Now, in the wake of the collapse of the housing bubble, conservative activists are recasting the nation’s housing woes as the fault of poor people. Pshaw! No less than former Fed Governor Randall S. Kroszner, whom President George W. Bush appointed in 2006 to fill an unexpired term and stepped down after President Obama took office, made clear in a 2008 speech that the CRA’s efforts to open up lending to poor people didn’t bring down the banking system:
Two key points emerge from all of our analysis of the available data. First, only a small portion of subprime mortgage originations are related to the CRA. Second, CRA-related loans appear to perform comparably to other types of subprime loans. Taken together, as I stated earlier, we believe that the available evidence runs counter to the contention that the CRA contributed in any substantive way to the current mortgage crisis.
Yet, despite evidence to the contrary, the conservative "blame-the-poor" script still infects the conversation. It even shows up in unlikely places such as a recent Washington Posteditorial, which whined that "too many people got mortgages they could not handle." Yes, that may be true, as far it goes. But saying just that fails to go far enough. Poor people may well have been over their heads in mortgage debt, but they didn’t bring the nation’s banks to its knees.
Rather, those who are studying and thinking about this matter must be honest and place the blame for the unfortunate situation where it properly belongs. Unscrupulous bankers and Wall Street schemers are the real culprits. In their conscious decisions to reap short-term profits and ignore long-term consequences, shady wheeler-dealers aided and abetted the poor in their desperate overreach for the American Dream.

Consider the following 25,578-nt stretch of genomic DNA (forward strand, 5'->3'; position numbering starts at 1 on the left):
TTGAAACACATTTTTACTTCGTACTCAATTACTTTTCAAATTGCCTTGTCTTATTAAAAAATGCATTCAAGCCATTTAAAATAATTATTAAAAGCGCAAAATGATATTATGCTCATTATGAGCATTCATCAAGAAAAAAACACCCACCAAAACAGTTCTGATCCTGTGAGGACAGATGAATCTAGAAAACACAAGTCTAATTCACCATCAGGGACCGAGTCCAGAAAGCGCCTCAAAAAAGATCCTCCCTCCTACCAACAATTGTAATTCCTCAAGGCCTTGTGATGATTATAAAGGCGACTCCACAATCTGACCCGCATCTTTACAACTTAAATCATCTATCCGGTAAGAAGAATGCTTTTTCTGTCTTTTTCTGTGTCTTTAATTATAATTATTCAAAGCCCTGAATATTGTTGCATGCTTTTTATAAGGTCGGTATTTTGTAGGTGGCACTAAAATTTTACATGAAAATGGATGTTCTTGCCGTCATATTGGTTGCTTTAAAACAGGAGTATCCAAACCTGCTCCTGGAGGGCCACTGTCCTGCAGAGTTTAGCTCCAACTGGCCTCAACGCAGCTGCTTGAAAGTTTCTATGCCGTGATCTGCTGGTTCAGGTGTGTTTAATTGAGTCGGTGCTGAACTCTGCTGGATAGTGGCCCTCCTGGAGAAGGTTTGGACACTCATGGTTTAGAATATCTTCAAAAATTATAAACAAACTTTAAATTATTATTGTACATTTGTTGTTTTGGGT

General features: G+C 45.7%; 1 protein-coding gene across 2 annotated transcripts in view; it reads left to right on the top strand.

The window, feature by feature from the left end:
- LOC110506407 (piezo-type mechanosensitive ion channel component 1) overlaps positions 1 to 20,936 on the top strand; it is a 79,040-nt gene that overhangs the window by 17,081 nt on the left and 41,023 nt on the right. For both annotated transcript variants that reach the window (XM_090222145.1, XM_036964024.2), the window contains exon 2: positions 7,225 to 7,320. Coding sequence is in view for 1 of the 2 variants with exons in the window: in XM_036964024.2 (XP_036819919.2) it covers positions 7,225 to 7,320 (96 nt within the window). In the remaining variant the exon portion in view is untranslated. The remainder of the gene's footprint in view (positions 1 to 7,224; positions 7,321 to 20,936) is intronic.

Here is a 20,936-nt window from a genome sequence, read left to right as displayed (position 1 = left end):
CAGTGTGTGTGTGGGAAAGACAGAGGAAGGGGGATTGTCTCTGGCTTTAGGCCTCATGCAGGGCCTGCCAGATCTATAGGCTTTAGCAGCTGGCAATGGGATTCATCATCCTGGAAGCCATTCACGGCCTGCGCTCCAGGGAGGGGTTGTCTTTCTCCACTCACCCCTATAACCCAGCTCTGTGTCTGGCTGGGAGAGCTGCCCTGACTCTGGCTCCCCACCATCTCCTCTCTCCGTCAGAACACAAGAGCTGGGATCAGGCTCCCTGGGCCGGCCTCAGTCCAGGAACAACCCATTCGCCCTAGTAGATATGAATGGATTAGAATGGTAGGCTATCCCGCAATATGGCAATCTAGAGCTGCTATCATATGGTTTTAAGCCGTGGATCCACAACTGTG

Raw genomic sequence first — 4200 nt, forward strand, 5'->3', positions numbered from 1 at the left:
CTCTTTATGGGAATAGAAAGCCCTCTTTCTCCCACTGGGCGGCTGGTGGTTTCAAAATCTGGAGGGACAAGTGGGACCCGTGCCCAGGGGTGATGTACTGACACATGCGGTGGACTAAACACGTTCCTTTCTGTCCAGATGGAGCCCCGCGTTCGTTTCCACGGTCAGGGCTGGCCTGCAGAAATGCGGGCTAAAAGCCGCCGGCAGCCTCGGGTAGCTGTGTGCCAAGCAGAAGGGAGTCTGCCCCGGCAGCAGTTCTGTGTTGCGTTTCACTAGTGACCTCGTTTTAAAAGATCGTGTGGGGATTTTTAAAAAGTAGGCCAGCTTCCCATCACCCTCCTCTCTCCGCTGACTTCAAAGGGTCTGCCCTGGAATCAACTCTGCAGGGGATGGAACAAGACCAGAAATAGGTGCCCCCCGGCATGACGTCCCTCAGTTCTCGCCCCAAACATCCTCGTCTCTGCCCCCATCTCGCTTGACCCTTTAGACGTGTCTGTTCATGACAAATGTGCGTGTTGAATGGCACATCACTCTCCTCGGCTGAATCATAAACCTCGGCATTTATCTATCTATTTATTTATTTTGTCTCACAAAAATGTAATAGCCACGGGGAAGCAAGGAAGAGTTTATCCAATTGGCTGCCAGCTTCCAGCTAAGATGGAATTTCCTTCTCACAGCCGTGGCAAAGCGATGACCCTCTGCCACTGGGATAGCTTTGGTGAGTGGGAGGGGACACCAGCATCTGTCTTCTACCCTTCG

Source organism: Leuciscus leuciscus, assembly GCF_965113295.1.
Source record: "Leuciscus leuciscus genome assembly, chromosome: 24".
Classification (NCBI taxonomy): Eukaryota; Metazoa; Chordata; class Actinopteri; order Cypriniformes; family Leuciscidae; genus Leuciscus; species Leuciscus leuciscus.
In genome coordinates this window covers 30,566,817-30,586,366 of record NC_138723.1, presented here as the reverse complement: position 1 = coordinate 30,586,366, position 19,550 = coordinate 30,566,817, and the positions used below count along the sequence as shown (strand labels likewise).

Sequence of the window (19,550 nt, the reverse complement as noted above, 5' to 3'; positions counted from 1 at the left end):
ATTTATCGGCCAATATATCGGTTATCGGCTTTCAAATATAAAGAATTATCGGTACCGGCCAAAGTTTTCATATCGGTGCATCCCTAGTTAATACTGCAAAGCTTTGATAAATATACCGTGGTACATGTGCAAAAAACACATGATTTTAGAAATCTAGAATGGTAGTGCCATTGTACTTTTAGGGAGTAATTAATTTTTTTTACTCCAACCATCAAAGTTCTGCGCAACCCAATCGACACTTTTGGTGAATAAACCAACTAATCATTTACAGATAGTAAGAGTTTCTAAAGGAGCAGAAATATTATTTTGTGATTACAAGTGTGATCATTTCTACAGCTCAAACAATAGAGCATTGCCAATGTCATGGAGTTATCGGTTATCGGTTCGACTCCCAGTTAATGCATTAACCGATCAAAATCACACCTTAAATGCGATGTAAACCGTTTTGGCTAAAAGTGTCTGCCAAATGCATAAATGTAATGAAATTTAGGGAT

No wonder a near riot broke out last week in that suburban Atlanta shopping center parking lot. To some onlookers, the description of near violence and mayhem among poor people seeking vouchers reinforces unhelpful stereotypes of them being out of control. But emphasizing the behavior of that single incident misses the larger, important point of its root cause. The shock of what happened under that Georgia sun stands out in bold relief to the silent and invisible ways that the poor suffer daily.
No, the lesson is that given the swelling number of poor and homeless Americans it’s remarkable that something like what happened in East Point, Georgia—or worse—hasn’t occurred sooner and in many other places. Dennis Williams, an assistant commissioner with the Georgia Department of Community Affairs, understands the not-so-hidden desperation of the nation’s poor. "East Point, to me, is indicative of the problem," he told the Atlanta Journal-Constitution. "It just goes to show you the situation is pretty dire."
White House housing conferees, are you comprehending the meaning in this message? Our nation’s housing finance system has to change, but it should not change so that fewer poor Americans would have a shot at a piece of the American Dream in the 21st century.
Sam Fulwood III is a Senior Fellow at the Center for American Progress. His work with the Center’s Progress 2050 examines the impact of polices on the nation when there will be no clear racial or ethnic majority by the year 2050.